Definitions of quality: a study of quality systems and their relevance to academic libraries

Melling, Maxine (1994) Definitions of quality: a study of quality systems and their relevance to academic libraries. Other thesis, University of Wales.

[thumbnail of Thesis document] PDF (Thesis document) - Submitted Version
Restricted to Repository staff only
Available under License Creative Commons Attribution Non-commercial Share Alike.



The current quality movement can be traced back to the teachings of the so-called "Quality Gurus" in the period immediately following the Second World War. Although initially most successful in Japan, and credited with much of that country's industrial success, the theories and techniques put forward by the Gurus were eventually also embraced in the West
The definitions of quality which were developed by the Quality Gurus are, inevitably, based on manufacturing processes. These include concepts such as quality as conformance to requirements and as zero-defects. Similarly, the quality systems which have developed from the movement have direct relevance to manufacturing processes and controls. The quality assurance movement, for example, grew from the need to ensure consistency in the supply of components for military hardware.
Although the main quality systems propose different techniques and methodologies they share a number of common key principles. These include the need for top management commitment to any quality initiative, the importance of full employee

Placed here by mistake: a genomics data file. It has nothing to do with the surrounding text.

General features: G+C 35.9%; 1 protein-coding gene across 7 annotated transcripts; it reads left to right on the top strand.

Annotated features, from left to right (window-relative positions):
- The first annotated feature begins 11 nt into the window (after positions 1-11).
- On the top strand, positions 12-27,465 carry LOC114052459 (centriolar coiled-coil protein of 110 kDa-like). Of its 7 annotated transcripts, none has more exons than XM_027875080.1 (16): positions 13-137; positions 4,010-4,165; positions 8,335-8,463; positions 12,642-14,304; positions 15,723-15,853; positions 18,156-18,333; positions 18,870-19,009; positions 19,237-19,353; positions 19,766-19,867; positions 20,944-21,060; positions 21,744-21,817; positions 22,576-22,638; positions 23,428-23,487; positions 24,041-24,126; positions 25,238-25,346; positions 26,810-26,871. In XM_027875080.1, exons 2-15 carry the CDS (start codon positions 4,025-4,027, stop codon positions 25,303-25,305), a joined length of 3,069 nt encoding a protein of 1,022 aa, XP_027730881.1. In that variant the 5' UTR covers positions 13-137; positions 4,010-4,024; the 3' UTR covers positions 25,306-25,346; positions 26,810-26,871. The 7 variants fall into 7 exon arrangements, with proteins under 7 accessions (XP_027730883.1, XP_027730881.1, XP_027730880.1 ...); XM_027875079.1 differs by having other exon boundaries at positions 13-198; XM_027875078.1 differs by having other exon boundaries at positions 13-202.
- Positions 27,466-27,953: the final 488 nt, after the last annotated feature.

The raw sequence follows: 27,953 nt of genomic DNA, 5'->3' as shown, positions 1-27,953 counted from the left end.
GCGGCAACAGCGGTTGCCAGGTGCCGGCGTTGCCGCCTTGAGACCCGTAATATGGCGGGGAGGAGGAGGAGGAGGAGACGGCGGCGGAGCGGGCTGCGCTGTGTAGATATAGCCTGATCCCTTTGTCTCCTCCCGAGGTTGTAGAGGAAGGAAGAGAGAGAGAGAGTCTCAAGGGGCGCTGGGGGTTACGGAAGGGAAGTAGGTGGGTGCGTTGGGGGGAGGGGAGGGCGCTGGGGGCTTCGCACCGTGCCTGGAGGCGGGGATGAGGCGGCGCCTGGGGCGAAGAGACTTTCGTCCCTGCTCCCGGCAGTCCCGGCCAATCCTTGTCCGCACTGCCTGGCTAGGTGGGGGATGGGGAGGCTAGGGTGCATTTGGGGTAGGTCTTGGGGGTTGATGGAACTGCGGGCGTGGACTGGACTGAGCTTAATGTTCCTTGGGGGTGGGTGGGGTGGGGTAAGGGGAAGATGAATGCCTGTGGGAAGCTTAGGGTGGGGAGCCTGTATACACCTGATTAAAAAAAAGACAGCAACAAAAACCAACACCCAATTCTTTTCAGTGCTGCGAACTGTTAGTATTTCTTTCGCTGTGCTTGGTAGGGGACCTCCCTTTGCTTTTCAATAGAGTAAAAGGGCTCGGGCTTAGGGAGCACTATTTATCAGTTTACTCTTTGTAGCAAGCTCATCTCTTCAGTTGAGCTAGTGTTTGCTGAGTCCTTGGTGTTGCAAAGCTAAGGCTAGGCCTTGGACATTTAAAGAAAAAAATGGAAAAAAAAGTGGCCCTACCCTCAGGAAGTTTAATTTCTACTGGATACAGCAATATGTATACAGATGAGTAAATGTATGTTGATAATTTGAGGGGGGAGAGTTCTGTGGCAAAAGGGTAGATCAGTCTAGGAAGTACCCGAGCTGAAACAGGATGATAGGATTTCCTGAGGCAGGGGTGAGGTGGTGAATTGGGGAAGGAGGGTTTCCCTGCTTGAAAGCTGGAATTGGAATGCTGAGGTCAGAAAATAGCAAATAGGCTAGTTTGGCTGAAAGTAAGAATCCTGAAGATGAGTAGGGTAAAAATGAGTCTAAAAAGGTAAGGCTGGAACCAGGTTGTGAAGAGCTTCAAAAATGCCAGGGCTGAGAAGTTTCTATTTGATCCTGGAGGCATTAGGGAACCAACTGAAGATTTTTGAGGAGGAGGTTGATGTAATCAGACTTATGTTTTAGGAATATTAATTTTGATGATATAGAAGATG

participation and the need to clarify customer requirements. These principles have direct relevance to service-sector organisations.
A number of recent developments, including increasing levels of accountability to both funding bodies and users, have encouraged service sector organisations to consider the management solutions offered by quality systems. Within libraries the practice of quality control is growing, although a theoretical and methodological base has yet to be developed.
It can be argued that many of the failures associated with the implementation of quality systems in industry can be linked to theft prescriptive implementation models and to attempts to graft systems onto existing organisational structures. Libraries and other service-sector organisations are in a position to learn from past errors and to adopt a more flexible approach which is appropriate to local circumstances.

Repository Staff Only: item control page